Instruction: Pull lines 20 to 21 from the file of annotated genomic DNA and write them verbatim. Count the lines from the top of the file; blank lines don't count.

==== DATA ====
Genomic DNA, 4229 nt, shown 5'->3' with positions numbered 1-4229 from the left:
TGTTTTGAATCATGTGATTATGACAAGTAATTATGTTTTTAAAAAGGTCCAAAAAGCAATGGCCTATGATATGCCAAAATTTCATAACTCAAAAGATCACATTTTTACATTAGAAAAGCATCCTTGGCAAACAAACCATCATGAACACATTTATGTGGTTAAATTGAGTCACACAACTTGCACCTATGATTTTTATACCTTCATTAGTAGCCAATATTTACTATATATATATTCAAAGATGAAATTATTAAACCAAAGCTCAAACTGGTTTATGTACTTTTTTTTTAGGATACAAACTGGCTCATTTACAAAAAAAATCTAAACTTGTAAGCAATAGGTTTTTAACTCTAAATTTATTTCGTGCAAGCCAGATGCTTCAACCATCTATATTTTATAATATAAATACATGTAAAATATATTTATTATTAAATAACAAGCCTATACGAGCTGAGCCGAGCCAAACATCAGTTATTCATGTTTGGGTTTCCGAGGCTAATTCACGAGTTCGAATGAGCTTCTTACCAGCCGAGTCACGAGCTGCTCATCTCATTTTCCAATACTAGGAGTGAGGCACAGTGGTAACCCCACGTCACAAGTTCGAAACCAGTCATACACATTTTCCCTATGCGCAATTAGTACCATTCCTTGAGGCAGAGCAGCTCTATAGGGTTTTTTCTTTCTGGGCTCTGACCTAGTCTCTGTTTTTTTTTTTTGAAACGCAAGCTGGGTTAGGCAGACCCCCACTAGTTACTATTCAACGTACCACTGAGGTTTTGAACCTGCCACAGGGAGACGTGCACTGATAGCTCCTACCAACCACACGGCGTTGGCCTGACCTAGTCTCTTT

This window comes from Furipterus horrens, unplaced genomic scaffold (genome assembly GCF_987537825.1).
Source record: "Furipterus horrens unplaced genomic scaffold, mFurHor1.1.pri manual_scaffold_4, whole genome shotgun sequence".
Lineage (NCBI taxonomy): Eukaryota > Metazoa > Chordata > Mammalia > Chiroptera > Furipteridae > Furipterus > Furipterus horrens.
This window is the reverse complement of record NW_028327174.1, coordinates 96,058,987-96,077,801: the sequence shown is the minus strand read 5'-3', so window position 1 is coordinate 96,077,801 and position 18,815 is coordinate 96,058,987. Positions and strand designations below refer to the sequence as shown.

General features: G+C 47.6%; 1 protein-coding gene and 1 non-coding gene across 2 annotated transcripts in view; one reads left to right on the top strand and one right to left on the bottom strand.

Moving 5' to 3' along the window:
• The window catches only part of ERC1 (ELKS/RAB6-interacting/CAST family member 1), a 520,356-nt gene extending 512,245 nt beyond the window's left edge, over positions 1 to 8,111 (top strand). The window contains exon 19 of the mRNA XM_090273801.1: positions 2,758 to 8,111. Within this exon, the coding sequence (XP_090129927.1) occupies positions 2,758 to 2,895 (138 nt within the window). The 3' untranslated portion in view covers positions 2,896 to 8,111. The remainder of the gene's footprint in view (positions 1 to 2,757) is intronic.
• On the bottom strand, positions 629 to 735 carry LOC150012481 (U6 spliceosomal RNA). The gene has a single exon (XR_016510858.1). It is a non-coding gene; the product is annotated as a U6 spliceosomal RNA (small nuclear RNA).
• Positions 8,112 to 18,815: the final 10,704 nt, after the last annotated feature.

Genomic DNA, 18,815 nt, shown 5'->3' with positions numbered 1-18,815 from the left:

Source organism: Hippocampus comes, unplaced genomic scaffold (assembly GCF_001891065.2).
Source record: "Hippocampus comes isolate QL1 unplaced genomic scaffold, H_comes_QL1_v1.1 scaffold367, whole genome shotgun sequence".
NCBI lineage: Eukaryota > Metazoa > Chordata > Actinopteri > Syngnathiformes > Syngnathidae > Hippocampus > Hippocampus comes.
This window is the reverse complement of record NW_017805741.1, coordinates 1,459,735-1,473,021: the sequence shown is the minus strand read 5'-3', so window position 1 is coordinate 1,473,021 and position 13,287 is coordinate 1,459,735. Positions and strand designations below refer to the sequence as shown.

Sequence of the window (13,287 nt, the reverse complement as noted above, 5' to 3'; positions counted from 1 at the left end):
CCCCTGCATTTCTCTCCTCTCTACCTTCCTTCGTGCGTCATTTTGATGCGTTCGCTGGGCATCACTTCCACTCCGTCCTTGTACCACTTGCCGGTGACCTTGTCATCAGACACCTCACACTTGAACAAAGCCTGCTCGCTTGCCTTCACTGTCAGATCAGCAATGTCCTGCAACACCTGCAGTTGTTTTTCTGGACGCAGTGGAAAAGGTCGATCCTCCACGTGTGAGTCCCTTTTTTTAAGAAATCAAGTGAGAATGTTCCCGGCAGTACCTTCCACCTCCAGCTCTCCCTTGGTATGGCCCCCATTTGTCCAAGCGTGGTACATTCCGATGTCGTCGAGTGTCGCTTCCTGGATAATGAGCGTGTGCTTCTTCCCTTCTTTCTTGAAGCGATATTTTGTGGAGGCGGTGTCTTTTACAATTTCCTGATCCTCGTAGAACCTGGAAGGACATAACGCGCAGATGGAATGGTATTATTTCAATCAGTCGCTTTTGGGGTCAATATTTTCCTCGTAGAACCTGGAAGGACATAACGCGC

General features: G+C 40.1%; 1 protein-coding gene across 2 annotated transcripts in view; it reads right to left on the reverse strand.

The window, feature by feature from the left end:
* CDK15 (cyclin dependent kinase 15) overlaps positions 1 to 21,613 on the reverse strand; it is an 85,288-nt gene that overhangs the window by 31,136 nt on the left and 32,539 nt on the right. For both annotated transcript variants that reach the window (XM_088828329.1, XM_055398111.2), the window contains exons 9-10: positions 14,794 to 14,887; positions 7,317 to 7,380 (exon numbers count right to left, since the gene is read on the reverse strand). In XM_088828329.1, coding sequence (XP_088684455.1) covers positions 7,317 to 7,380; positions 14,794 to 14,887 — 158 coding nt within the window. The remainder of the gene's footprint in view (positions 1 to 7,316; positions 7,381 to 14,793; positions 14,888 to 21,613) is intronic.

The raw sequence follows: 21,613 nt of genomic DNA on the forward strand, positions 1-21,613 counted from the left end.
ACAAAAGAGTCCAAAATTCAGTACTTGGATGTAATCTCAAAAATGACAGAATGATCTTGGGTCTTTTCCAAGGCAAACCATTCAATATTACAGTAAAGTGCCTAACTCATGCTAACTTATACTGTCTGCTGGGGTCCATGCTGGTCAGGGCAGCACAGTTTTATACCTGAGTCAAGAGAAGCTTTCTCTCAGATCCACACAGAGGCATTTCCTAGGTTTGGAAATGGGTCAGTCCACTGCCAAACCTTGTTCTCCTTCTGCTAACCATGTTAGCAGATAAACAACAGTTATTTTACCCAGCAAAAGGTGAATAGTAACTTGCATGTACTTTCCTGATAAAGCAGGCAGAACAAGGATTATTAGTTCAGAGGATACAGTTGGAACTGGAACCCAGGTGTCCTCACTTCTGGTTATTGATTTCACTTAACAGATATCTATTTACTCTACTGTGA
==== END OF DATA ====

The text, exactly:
The window, feature by feature from the left end:
* CDK15 (cyclin dependent kinase 15) overlaps positions 1 to 21,613 on the reverse strand; it is an 85,288-nt gene that overhangs the window by 31,136 nt on the left and 32,539 nt on the right. For both annotated transcript variants that reach the window (XM_088828329.1, XM_055398111.2), the window contains exons 9-10: positions 14,794 to 14,887; positions 7,317 to 7,380 (exon numbers count right to left, since the gene is read on the reverse strand). In XM_088828329.1, coding sequence (XP_088684455.1) covers positions 7,317 to 7,380; positions 14,794 to 14,887 — 158 coding nt within the window. The remainder of the gene's footprint in view (positions 1 to 7,316; positions 7,381 to 14,793; positions 14,888 to 21,613) is intronic.